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Is the United States a model of democracy? (1789-1848)

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  1. Introduction
  2. A potential economic and ecological importance
    1. A possible flexibility of the treaty for a future operation?
    2. Climatic upheaval with multiple outcomes
  3. Towards recognition of indigenous peoples
  4. The Arctic: a military zone that is highly strategic
  5. Conclusion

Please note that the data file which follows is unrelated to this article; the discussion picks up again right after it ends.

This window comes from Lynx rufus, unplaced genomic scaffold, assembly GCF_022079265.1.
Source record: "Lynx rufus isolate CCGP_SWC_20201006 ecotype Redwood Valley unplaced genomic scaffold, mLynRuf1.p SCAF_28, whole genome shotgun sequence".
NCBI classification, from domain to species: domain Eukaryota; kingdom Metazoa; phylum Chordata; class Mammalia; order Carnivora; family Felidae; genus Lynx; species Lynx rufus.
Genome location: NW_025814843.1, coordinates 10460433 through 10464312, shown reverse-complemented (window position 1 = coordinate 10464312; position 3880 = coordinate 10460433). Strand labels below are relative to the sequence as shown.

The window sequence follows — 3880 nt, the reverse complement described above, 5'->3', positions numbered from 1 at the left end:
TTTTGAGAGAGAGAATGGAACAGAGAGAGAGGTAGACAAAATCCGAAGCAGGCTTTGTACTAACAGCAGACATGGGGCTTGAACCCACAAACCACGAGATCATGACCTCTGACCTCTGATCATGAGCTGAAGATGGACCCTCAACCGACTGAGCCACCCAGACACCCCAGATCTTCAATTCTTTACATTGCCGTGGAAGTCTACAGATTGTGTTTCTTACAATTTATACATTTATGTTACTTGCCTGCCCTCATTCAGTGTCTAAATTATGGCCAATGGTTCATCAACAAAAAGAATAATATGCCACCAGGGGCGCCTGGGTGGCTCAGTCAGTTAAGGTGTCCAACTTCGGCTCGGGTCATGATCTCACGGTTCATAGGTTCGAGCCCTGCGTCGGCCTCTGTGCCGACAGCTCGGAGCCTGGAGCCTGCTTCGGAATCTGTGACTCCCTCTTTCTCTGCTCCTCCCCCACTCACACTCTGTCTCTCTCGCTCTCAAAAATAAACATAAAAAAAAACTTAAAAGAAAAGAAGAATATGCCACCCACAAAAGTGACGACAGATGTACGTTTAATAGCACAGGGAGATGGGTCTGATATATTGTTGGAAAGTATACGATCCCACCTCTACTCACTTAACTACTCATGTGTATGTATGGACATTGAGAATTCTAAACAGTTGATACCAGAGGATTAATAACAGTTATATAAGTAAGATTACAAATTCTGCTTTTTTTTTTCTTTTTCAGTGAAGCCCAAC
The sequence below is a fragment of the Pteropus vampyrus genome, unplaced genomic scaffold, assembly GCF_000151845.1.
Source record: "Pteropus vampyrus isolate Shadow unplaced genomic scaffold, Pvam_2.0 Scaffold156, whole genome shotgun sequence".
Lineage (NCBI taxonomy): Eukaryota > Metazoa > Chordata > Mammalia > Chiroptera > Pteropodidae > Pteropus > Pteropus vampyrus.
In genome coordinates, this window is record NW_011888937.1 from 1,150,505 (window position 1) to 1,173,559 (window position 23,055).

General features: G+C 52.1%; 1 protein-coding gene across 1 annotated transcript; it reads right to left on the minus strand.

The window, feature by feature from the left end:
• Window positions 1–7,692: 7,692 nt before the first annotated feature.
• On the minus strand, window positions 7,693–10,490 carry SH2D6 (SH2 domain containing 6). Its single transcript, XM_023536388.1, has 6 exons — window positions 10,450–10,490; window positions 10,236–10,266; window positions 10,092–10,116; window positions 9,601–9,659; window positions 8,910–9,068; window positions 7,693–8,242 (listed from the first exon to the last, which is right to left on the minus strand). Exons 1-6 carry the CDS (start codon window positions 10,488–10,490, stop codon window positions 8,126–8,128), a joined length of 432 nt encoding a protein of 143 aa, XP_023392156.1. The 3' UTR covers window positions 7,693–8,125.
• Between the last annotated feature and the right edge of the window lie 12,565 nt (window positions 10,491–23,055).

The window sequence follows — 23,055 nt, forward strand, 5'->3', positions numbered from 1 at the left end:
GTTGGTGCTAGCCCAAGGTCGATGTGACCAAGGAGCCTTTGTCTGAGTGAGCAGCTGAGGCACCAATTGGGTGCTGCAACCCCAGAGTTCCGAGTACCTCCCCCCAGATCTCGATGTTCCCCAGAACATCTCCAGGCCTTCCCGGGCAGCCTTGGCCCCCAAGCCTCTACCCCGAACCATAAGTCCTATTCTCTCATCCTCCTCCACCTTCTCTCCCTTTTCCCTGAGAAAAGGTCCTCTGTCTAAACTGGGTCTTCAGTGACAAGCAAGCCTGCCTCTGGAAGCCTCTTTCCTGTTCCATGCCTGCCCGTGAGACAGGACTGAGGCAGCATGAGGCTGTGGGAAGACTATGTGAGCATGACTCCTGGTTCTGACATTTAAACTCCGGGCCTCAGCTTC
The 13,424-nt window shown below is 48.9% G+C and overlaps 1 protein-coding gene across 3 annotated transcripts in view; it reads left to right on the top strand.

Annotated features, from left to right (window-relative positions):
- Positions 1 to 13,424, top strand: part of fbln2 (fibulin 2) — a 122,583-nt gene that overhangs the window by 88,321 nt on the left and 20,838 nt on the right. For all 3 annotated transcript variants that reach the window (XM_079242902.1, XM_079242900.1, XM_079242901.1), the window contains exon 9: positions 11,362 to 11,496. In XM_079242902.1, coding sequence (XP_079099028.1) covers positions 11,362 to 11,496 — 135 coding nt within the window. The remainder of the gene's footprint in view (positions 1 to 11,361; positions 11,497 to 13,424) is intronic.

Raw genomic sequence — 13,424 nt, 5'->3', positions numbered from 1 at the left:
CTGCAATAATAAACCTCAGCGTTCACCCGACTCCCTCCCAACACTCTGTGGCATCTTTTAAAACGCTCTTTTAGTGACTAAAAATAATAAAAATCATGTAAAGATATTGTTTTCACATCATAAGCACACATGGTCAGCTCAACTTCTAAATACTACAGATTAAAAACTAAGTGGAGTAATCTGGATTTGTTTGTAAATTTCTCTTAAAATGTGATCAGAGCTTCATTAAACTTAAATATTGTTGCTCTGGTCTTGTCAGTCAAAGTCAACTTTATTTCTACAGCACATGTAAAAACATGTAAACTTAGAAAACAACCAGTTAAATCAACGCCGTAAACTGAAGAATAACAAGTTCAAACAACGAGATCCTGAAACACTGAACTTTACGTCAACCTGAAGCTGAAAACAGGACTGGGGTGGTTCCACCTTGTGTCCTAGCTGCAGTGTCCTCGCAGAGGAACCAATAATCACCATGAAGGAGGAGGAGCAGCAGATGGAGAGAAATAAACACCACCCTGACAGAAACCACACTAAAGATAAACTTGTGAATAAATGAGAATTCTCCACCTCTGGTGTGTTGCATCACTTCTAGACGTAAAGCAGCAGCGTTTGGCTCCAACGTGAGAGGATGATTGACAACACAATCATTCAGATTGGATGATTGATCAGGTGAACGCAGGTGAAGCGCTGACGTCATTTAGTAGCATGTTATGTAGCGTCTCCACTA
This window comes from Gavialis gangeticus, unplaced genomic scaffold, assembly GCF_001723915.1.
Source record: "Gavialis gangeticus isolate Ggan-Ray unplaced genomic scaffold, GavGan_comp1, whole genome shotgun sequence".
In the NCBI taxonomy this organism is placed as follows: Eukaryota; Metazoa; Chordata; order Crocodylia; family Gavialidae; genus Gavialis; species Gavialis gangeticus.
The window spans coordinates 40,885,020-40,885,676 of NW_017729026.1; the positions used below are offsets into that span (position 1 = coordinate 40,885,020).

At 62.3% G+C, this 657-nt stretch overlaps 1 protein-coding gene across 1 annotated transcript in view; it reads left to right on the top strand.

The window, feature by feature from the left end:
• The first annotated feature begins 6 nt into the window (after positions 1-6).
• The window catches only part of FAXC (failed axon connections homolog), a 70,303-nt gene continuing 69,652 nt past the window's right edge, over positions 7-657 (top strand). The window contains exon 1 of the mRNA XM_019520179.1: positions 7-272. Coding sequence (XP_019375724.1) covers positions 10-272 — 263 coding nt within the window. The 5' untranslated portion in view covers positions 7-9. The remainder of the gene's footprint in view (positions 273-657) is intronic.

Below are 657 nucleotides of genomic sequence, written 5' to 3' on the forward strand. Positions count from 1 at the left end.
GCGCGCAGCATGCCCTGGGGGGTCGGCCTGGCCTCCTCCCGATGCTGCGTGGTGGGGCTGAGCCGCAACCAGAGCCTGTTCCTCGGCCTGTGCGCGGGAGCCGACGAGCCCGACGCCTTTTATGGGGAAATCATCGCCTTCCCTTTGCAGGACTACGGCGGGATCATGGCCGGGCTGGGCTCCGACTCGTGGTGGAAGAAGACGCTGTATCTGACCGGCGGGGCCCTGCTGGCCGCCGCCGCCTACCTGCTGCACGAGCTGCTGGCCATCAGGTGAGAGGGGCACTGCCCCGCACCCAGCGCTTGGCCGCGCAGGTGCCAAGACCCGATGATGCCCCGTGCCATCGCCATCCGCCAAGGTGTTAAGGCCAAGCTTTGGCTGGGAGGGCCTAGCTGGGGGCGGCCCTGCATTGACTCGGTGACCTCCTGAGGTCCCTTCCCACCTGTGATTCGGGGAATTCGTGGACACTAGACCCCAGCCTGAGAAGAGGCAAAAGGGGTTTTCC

At the dawn of the nineteenth century, while France was entering a revolutionary period which established a troubled and unstable Republic, the United Kingdom continued to live under a parliamentary monarchy that was conservative and undemocratic. The world witnessed the birth of a new State: United States of America. This birth was not made easily, but after a vicious war of independence against England and a difficult compromise on a common constitution. Indeed, the first association brought together former colonies in 1777 and took the form of a confederation. It was ultimately the determination of the delegates of the Philadelphia Convention of 1787 which allowed the adoption of a Federal Constitution, thus reconciling the desire to rally some respect for local peculiarities which are attached the other. It came into effect on March 4, 1789. Inspired by the English liberal culture, the scheme was very innovative. It was a Federal Republic with three powers, and each one was associated with a specific organ, and was carefully separated. At its inception, the Federal Republic of the United States was not a democracy.

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